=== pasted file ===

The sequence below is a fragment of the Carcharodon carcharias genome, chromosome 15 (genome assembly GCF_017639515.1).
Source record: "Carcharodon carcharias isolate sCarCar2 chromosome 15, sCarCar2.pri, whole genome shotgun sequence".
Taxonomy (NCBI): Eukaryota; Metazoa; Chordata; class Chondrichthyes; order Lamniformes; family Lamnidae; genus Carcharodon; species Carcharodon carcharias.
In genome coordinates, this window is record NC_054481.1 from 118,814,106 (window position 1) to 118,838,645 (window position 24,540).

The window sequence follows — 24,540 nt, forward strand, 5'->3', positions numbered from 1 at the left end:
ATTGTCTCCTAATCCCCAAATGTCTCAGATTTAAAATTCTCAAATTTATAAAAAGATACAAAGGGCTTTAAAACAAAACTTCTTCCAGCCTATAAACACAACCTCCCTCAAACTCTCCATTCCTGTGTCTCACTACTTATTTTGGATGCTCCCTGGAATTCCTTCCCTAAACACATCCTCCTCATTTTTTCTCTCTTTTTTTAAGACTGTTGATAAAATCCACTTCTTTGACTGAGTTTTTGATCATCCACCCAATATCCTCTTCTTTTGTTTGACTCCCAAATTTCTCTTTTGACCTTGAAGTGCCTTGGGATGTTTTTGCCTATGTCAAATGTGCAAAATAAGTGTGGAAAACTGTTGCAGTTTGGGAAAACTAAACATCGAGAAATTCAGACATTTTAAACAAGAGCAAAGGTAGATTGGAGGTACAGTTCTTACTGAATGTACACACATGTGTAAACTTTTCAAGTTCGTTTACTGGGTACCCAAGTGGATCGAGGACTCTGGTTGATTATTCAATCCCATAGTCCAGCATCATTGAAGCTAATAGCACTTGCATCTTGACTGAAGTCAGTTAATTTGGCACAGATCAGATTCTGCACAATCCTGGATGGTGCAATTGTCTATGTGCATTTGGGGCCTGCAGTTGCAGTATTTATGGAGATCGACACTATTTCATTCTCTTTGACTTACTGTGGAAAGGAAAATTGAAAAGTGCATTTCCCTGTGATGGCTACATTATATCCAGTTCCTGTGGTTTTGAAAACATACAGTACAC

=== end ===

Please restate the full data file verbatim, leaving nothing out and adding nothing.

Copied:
The sequence below is a fragment of the Carcharodon carcharias genome, chromosome 15 (genome assembly GCF_017639515.1).
Source record: "Carcharodon carcharias isolate sCarCar2 chromosome 15, sCarCar2.pri, whole genome shotgun sequence".
Taxonomy (NCBI): Eukaryota; Metazoa; Chordata; class Chondrichthyes; order Lamniformes; family Lamnidae; genus Carcharodon; species Carcharodon carcharias.
In genome coordinates, this window is record NC_054481.1 from 118,814,106 (window position 1) to 118,838,645 (window position 24,540).

The window sequence follows — 24,540 nt, forward strand, 5'->3', positions numbered from 1 at the left end:
ATTGTCTCCTAATCCCCAAATGTCTCAGATTTAAAATTCTCAAATTTATAAAAAGATACAAAGGGCTTTAAAACAAAACTTCTTCCAGCCTATAAACACAACCTCCCTCAAACTCTCCATTCCTGTGTCTCACTACTTATTTTGGATGCTCCCTGGAATTCCTTCCCTAAACACATCCTCCTCATTTTTTCTCTCTTTTTTTAAGACTGTTGATAAAATCCACTTCTTTGACTGAGTTTTTGATCATCCACCCAATATCCTCTTCTTTTGTTTGACTCCCAAATTTCTCTTTTGACCTTGAAGTGCCTTGGGATGTTTTTGCCTATGTCAAATGTGCAAAATAAGTGTGGAAAACTGTTGCAGTTTGGGAAAACTAAACATCGAGAAATTCAGACATTTTAAACAAGAGCAAAGGTAGATTGGAGGTACAGTTCTTACTGAATGTACACACATGTGTAAACTTTTCAAGTTCGTTTACTGGGTACCCAAGTGGATCGAGGACTCTGGTTGATTATTCAATCCCATAGTCCAGCATCATTGAAGCTAATAGCACTTGCATCTTGACTGAAGTCAGTTAATTTGGCACAGATCAGATTCTGCACAATCCTGGATGGTGCAATTGTCTATGTGCATTTGGGGCCTGCAGTTGCAGTATTTATGGAGATCGACACTATTTCATTCTCTTTGACTTACTGTGGAAAGGAAAATTGAAAAGTGCATTTCCCTGTGATGGCTACATTATATCCAGTTCCTGTGGTTTTGAAAACATACAGTACAC